Inhibition of neutrophil activation by lafutidine, an H2-receptor antagonist, through enhancement of sensory neuron activation contributes to the reduction of stress-induced gastric mucosal injury in rats.Dig Dis Sci. 2007 Feb; 52(2):469-77.DD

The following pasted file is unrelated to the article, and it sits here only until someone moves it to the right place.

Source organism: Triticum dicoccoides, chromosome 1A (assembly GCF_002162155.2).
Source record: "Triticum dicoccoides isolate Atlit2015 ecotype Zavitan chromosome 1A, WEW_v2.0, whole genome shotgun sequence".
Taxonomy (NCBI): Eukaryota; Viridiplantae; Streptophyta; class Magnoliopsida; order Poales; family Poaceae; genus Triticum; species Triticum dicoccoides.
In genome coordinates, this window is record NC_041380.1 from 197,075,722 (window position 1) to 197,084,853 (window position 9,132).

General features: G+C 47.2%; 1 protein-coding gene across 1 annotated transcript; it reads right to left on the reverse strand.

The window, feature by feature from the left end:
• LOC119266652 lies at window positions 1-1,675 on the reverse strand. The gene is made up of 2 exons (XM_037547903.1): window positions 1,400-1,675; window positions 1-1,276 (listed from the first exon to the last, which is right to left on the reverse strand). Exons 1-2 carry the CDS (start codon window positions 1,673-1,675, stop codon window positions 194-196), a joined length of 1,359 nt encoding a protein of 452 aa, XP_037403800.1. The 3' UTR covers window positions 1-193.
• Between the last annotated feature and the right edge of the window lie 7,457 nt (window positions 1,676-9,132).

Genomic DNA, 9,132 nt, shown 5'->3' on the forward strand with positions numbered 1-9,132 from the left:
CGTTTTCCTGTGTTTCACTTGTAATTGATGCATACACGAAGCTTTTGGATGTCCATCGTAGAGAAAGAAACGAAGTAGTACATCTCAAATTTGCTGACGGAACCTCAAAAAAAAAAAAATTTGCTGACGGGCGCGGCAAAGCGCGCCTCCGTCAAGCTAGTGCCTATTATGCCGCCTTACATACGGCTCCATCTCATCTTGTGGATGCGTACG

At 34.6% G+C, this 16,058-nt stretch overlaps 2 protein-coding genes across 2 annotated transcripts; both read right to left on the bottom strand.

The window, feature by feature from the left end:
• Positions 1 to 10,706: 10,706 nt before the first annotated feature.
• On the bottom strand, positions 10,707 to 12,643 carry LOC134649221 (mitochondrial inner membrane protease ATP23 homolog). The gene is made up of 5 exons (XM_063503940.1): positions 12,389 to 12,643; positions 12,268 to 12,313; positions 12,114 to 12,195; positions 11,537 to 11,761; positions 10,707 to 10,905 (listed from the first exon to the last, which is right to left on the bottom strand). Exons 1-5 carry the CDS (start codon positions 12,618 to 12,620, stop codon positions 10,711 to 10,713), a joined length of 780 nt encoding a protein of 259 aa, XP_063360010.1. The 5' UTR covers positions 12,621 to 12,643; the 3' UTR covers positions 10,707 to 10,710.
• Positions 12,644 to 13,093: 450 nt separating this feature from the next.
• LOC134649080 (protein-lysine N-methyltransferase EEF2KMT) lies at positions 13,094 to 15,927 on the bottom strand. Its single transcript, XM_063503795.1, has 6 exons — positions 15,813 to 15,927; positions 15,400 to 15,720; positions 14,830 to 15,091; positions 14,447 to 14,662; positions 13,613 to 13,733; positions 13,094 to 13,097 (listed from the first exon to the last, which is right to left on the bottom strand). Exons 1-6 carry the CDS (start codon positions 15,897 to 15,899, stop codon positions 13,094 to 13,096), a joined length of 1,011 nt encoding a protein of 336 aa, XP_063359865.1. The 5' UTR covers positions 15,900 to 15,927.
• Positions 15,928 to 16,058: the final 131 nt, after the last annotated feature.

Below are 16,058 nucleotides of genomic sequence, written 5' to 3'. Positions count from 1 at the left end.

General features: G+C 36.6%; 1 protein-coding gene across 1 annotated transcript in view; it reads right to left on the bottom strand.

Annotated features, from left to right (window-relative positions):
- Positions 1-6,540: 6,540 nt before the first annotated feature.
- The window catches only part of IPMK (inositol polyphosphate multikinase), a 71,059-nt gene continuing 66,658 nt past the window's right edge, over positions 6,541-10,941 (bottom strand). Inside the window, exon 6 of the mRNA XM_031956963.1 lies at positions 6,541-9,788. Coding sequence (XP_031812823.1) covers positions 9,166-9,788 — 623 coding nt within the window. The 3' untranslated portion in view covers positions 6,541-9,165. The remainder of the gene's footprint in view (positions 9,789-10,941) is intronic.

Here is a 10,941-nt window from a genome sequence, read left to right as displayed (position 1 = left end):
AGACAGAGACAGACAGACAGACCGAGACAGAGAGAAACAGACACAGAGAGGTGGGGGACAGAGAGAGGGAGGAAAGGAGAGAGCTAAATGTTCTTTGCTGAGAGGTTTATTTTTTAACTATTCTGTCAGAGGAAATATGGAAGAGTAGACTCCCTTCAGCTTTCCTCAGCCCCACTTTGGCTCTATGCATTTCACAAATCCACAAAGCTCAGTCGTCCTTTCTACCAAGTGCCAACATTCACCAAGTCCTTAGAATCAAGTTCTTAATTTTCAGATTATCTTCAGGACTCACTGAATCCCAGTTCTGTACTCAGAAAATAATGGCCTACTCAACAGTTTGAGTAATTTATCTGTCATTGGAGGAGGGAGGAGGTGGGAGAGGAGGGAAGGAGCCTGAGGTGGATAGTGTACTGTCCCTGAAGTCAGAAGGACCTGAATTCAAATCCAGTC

Sensory neuron activation reduces water-immersion restraint stress (WIR)-induced gastric mucosal injury by inhibiting neutrophil activation through increase in endothelial production of prostacyclin. This study was designed to examine whether lafutidine, which is an H(2)-receptor antagonist and activates sensory neurons, inhibits neutrophil activation, thereby reducing WIR-induced gastric mucosal injury. Lafutidine enhanced WIR-induced increases in gastric tissue levels of calcitonin gene-related peptide (CGRP) and 6-keto-PGF(1alpha), a stable metabolite of prostacyclin, whereas famotidine, another H(2)-receptor antagonist, did not. Such lafutidine-induced increases in gastric tissue levels of 6-keto-PGF(1alpha) were reversed by pretreatment with capsazepine, an inhibitor of sensory neuron activation, CGRP(8-37), a CGRP antagonist, and indomethacin. Lafutidine inhibited acid-induced exacerbation of gastric mucosal injury in animals subjected to WIR by inhibiting neutrophil activation, whereas famotidine did not. Lafutidine synergistically increased CGRP release from isolated rat dorsal root ganglion neurons in the presence of anandamide, but famotidine did not. These observations suggest that lafutidine might reduce WIR-induced gastric mucosal injury not only by inhibiting acid secretion but also by inhibiting neutrophil activation through enhancement of sensory neuron activation.